August 4, 2022
- Military bases set up in residential areas including schools and hospitals
- Attacks launched from populated civilian areas
- Such violations in no way justify Russia’s indiscriminate attacks, which have killed and injured countless civilians
Ukrainian forces have put civilians in harm’s way by establishing bases and operating weapons systems in populated residential areas, including in schools and hospitals, as they repelled the Russian invasion that began in February, Amnesty International said today.
Such tactics violate international humanitarian law and endanger civilians, as they turn civilian objects into military targets. The ensuing Russian strikes in populated areas have killed civilians and destroyed civilian infrastructure.
“We have documented a pattern of Ukrainian forces putting civilians at risk and violating the laws of war when they operate in populated areas,” said Agnès Callamard, Amnesty International’s Secretary General.
“Being in a defensive position does not exempt the Ukrainian military from respecting international humanitarian law.”
Not every Russian attack documented by Amnesty International followed this pattern, however. In certain other locations in which Amnesty International concluded that Russia had committed war crimes, including in some areas of the city of Kharkiv, the organization did not find evidence of Ukrainian forces located in the civilian areas unlawfully targeted by the Russian military.
Between April and July, Amnesty International researchers spent several weeks investigating Russian strikes in the Kharkiv, Donbas and Mykolaiv regions. The organization inspected strike sites; interviewed survivors, witnesses and relatives of victims of attacks; and carried out remote-sensing and weapons analysis.
Throughout these investigations, researchers found evidence of Ukrainian forces launching strikes from within populated residential areas as well as basing themselves in civilian buildings in 19 towns and villages in the regions. The organization’s Crisis Evidence Lab has analyzed satellite imagery to further corroborate some of these incidents.
Most residential areas where soldiers located themselves were kilometres away from front lines. Viable alternatives were available that would not endanger civilians – such as military bases or densely wooded areas nearby, or other structures further away from residential areas. In the cases it documented, Amnesty International is not aware that the Ukrainian military who located themselves in civilian structures in residential areas asked or assisted civilians to evacuate nearby buildings – a failure to take all feasible precautions to protect civilians.
Launching strikes from populated civilian areas
Survivors and witnesses of Russian strikes in the Donbas, Kharkiv and Mykolaiv regions told Amnesty International researchers that the Ukrainian military had been operating near their homes around the time of the strikes, exposing the areas to retaliatory fire from Russian forces. Amnesty International researchers witnessed such conduct in numerous locations.
International humanitarian law requires all parties to a conflict to avoid locating, to the maximum extent feasible, military objectives within or near densely populated areas. Other obligations to protect civilians from the effects of attacks include removing civilians from the vicinity of military objectives and giving effective warning of attacks that may affect the civilian population.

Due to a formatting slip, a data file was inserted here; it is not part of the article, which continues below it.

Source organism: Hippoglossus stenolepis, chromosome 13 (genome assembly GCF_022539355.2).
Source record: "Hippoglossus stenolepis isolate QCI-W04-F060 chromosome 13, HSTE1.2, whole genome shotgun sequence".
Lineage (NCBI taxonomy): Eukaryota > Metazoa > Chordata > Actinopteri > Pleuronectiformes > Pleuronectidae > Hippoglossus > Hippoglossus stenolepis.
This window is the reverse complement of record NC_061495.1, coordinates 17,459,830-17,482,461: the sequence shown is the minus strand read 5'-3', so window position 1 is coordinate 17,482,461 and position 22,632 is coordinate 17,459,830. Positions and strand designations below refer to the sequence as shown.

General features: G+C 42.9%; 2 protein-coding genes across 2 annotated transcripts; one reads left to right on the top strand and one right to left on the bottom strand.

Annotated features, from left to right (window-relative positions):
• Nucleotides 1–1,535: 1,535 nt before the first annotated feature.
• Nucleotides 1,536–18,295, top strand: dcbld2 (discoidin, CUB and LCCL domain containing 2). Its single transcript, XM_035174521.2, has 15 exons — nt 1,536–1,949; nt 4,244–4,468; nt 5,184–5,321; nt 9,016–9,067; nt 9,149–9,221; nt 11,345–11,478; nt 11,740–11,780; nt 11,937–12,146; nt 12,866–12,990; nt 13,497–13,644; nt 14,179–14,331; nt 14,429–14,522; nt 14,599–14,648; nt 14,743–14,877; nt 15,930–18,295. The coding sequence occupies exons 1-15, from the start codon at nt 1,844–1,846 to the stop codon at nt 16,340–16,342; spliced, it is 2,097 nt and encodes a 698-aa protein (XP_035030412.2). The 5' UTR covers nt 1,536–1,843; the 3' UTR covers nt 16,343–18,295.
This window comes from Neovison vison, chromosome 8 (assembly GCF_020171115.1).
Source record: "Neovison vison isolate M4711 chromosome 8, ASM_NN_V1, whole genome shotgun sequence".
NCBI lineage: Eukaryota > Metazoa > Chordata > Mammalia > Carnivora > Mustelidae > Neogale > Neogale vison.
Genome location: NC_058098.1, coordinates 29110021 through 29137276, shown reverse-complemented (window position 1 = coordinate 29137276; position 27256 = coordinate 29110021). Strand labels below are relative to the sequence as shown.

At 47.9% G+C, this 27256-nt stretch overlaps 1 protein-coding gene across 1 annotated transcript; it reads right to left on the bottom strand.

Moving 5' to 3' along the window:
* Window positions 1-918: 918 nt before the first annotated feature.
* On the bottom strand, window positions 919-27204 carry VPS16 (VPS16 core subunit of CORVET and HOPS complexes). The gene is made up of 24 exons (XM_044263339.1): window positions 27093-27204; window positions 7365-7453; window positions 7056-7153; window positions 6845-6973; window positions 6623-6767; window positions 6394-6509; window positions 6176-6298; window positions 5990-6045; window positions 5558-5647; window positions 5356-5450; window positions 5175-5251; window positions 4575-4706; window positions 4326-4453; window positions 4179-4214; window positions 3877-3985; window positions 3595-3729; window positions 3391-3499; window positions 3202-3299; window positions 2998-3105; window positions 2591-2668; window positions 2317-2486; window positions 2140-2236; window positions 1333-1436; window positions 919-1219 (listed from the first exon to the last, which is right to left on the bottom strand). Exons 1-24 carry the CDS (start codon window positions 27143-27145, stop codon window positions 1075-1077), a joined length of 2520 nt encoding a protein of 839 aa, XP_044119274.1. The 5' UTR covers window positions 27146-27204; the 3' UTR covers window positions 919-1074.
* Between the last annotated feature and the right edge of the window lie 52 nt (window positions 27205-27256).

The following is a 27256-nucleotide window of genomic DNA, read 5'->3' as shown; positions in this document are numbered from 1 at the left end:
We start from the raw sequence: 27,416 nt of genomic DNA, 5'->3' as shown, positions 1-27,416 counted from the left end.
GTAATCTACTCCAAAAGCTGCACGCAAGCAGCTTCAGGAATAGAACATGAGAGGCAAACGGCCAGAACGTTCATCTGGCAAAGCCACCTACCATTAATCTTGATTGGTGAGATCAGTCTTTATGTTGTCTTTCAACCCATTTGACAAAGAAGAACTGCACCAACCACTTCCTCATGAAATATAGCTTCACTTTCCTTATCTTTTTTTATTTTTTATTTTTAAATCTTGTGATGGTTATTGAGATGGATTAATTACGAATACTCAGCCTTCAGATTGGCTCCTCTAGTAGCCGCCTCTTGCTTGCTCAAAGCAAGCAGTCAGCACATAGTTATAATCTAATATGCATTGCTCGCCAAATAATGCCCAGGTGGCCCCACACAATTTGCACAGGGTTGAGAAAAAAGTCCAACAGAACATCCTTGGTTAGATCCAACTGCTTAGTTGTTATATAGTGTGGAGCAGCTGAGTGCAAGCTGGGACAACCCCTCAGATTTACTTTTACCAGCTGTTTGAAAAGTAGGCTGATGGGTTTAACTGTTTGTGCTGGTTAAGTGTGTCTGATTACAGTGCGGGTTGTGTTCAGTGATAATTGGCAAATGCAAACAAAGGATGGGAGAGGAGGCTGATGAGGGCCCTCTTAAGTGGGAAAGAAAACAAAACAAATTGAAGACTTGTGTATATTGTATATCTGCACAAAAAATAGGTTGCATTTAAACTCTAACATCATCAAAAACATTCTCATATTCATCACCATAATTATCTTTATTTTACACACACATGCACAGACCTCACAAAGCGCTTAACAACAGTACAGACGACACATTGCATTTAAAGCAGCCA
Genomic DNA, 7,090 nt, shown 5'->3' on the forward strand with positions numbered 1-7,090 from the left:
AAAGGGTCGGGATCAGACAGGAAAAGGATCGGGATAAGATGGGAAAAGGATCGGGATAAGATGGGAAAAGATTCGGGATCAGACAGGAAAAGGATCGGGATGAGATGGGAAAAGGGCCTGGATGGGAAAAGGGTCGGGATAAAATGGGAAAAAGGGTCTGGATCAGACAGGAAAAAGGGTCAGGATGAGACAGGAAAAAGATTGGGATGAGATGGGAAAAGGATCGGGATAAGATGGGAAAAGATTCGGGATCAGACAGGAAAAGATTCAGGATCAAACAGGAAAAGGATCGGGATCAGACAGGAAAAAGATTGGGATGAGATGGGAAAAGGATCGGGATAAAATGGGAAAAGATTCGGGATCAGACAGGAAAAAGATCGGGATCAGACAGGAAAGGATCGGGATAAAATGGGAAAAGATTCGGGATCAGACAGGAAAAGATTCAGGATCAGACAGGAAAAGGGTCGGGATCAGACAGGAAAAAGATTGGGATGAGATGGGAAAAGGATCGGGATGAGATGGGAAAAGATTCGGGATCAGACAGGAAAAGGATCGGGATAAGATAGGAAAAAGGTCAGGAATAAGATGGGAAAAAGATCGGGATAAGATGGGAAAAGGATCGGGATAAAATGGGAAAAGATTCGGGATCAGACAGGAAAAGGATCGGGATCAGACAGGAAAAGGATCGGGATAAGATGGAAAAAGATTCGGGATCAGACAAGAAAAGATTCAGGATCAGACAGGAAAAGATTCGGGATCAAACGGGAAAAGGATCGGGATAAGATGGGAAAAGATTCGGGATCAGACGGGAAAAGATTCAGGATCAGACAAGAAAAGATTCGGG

The mother of a 50-year-old man killed in a rocket attack on 10 June in a village south of Mykolaiv told Amnesty International: “The military were staying in a house next to our home and my son often took food to the soldiers. I begged him several times to stay away from there because I was afraid for his safety. That afternoon, when the strike happened, my son was in the courtyard of our home and I was in the house. He was killed on the spot. His body was ripped to shreds. Our home was partially destroyed.” Amnesty International researchers found military equipment and uniforms at the house next door.
Mykola, who lives in a tower block in a neighbourhood of Lysychansk (Donbas) that was repeatedly struck by Russian attacks which killed at least one older man, told Amnesty International: “I don’t understand why our military is firing from the cities and not from the field.” Another resident, a 50-year-old man, said: “There is definitely military activity in the neighbourhood. When there is outgoing fire, we hear incoming fire afterwards.” Amnesty International researchers witnessed soldiers using a residential building some 20 metres from the entrance of the underground shelter used by the residents where the older man was killed.
In one town in Donbas on 6 May, Russian forces used widely banned and inherently indiscriminate cluster munitions over a neighbourhood of mostly single or two-storey homes where Ukrainian forces were operating artillery. Shrapnel damaged the walls of the house where Anna, 70, lives with her son and 95-year-old mother.
Anna said: “Shrapnel flew through the doors. I was inside. The Ukrainian artillery was near my field… The soldiers were behind the field, behind the house… I saw them coming in and out… since the war started… My mother is… paralyzed, so I couldn’t flee.”
In early July, a farm worker was injured when Russian forces struck an agricultural warehouse in the Mykolaiv area. Hours after the strike, Amnesty International researchers witnessed the presence of Ukrainian military personnel and vehicles in the grain storage area, and witnesses confirmed that the military had been using the warehouse, located across the road from a farm where civilians are living and working.
While Amnesty International researchers were examining damage to residential and adjacent public buildings in Kharkiv and in villages in Donbas and east of Mykolaiv, they heard outgoing fire from Ukrainian military positions nearby.